• \(\mathcal {O}_{\mathbf {dec}} (c)\) returns \(\bot \) if \(c\) is a previous output of \(\mathcal {O}_{\mathbf {enc}}\). Otherwise, \(\mathcal {O}_{\mathbf {dec}}\) returns \(K \leftarrow \mathbf {Dec} ( sk ,c)\).

  3. 3.

    Finally, \(\mathcal {A}\) outputs a bit \(b'\), and \(\mathcal {C}\) outputs \(1\) iff \(b=b'\).

$$\begin{aligned} \mathrm {Adv}^{ mcca }_{\mathbf {KEM},\mathcal {A}} (\lambda ) \;=\; \Pr \left[ {\mathcal {C} \text { outputs }1}\right] - 1/2. \end{aligned}$$
We say that \(\mathbf {KEM}\) has indistinguishable ciphertexts under chosen-ciphertext attacks in the multi-challenge setting (short: is IND-MCCA secure) if and only if \(\mathrm {Adv}^{ mcca }_{\mathbf {KEM},\mathcal {A}} (\lambda )\) is negligible for all PPT \(\mathcal {A}\).

Secure KEM schemes imply secure PKE schemes [8], and the corresponding security reduction is tight also in the multi-challenge setting. Hence, like [12], we will focus on obtaining an IND-MCCA secure KEM scheme in the following.

3 The Generic Algebraic Setting

3.1 The Generic Setting

Groups and Public Parameters. In the following, let \(\mathbb {G}\) be a group of order \(|\mathbb {G} |\). We require that \(|\mathbb {G} |\) is square-free, and only has prime factors larger than \(2^\lambda \). Furthermore, we assume two subgroups \(\mathbb {G}_1,\mathbb {G}_2 \subseteq \mathbb {G} \) of order \(|\mathbb {G}_1 |\) and \(|\mathbb {G}_2 |\), respectively, and such that \(\mathbb {G}_1 \cdot \mathbb {G}_2 =\{h_1\cdot h_2\mid h_1\in \mathbb {G}_1,h_2\in \mathbb {G}_2 \}=\mathbb {G} \). Note that we neither require nor exclude that \(|\mathbb {G} | \) (or \(|\mathbb {G}_1 |\) or \(|\mathbb {G}_2 |\)) is prime, or that \(\mathbb {G}_1 \cap \mathbb {G}_2 \) is trivial.

We assume that the global public parameters \(\mathrm {pp}\) include
  • (descriptions of) \(\mathbb {G}\), \(\mathbb {G}_1\), and \(\mathbb {G}_2\),

  • fixed generators \(g\) of \(\mathbb {G}\), \(g_1\) of \(\mathbb {G}_1\) and \(g_2\) of \(\mathbb {G}_2\),

  • the group order \(|\mathbb {G}_2 |\) of \(\mathbb {G}_2\),

  • a positive integer \(\ell _{\mathbf {B}}\), and a matrix \(g_1 ^{\mathbf {B}}\), for \(\mathbf {B} \in \mathbb {Z} _{|\mathbb {G}_1 |}^{\ell _{\mathbf {B}} \times \ell _{\mathbf {B}}}\).2

We stress that these parameters may depend on \(\lambda \), and note that \(|\mathbb {G} |\), \(|\mathbb {G}_1 |\), and \(\mathbf {B}\) do not need to be public. However, we do require that there are efficient algorithms for the following tasks:
  • performing the group operation in \(\mathbb {G}\),

  • sampling uniformly distributed \(\mathbb {Z} _{|\mathbb {G}_1 |}\)-elements,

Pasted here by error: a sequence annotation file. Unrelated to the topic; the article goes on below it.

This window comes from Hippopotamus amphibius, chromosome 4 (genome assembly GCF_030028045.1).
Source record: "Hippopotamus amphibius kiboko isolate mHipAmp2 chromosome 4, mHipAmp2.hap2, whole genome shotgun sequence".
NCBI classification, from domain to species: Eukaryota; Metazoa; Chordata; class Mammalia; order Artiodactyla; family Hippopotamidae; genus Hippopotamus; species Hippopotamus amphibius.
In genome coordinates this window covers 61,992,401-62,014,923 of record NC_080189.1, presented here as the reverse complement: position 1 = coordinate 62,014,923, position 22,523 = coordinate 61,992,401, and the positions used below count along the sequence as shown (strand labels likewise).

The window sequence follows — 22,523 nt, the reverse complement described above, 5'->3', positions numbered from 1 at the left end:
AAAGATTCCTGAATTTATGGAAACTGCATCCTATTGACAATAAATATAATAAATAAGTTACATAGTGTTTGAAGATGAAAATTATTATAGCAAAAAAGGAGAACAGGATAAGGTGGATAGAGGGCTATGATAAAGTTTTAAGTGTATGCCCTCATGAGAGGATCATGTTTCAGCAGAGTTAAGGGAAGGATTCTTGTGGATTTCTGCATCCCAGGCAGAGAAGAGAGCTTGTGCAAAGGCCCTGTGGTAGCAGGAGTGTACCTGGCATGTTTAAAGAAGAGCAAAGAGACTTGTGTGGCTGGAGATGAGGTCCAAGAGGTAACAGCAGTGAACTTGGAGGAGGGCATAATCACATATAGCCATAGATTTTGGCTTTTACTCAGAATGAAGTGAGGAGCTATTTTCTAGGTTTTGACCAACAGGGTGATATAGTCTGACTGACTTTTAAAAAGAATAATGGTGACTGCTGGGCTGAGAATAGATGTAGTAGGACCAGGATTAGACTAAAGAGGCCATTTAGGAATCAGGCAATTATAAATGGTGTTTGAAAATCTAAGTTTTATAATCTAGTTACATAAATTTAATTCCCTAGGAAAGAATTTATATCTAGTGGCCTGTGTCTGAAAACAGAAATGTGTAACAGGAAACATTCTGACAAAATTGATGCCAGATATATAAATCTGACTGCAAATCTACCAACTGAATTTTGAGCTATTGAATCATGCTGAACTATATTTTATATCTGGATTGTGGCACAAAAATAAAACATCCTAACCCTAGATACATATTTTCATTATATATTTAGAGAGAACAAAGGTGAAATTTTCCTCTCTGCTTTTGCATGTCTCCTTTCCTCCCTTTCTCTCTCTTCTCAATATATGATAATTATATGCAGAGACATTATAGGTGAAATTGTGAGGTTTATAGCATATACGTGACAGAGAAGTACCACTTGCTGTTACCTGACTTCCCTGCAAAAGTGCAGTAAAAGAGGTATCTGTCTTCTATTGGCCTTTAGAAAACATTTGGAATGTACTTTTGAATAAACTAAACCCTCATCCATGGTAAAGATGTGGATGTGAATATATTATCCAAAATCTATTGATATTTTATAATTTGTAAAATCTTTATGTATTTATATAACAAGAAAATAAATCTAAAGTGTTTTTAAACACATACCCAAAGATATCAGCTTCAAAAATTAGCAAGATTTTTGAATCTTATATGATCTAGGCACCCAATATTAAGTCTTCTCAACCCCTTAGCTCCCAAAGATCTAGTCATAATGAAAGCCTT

• recognizing \(\mathbb {G}\) (i.e., deciding group membership in \(\mathbb {G}\)).

Since we assume \(|\mathbb {G}_2 |\) to be public, we also have algorithms for deciding membership in \(\mathbb {G}_2\), and for uniformly sampling from \(\mathbb {Z} _{|\mathbb {G}_2 |}\) and \(\mathbb {G}_2\), and thus also from \(\mathbb {Z} _{|\mathbb {G} |}\) and \(\mathbb {G}\).

Computational Assumptions. In our generic setting, we will use an assumption that can be seen as a combination of the Extended Decisional Diffie-Hellman assumption from [15], and the Matrix Decisional Diffie-Hellman assumption from [10].

Definition 3

(Generalized DDH, combining [10, 15]). We say that the Generalized Decisional Diffie-Hellman (GDDH) assumption holds in our setting if the following advantage is negligible for every PPT adversary \(\mathcal {A}\), and for uniformly chosen \(\varvec{\omega },\mathbf {r} \in \mathbb {Z} _{|\mathbb {G}_1 |}^{\ell _{\mathbf {B}}}\):
$$\begin{aligned} \mathrm {Adv}^{ gddh }_{\mathbb {G},\mathcal {A}} (\lambda ) \;=\; \frac{1}{2}\big (&\Pr \left[ {\mathcal {A} (1^\lambda ,g_1 ^{\varvec{\omega } ^\top \mathbf {B}},g_1 ^{\mathbf {B} \mathbf {r}},g_1 ^{\varvec{\omega } ^\top \mathbf {B} \mathbf {r}})=1}\right] \\&\quad \quad \quad \quad \quad \quad \quad - \Pr \left[ {\mathcal {A} (1^\lambda ,g_1 ^{\varvec{\omega } ^\top \mathbf {B}},g_1 ^{\mathbf {B} \mathbf {r}},g_1 ^{\varvec{\omega } ^\top \mathbf {B} \mathbf {r}}g_2 ^{})=1}\right] \big ). \end{aligned}$$

Besides GDDH, we will also assume that it is infeasible to find a nontrivial element \(g_2 ^u\in \mathbb {G}_2 \) that does not already generate \(\mathbb {G}_2\):

Definition 4

( \(\mathbb {G}_2\) -factoring assumption). We say that the factoring \(\mathbb {G}_2\) is hard in our setting if the following advantage is negligible for every PPT adversary \(\mathcal {A}\) whose output \((g_2 ^{u_1},\dots ,g_2 ^{u_q})\in \mathbb {G}_2 ^q\) is always a vector of \(\mathbb {G}_2\)-elements: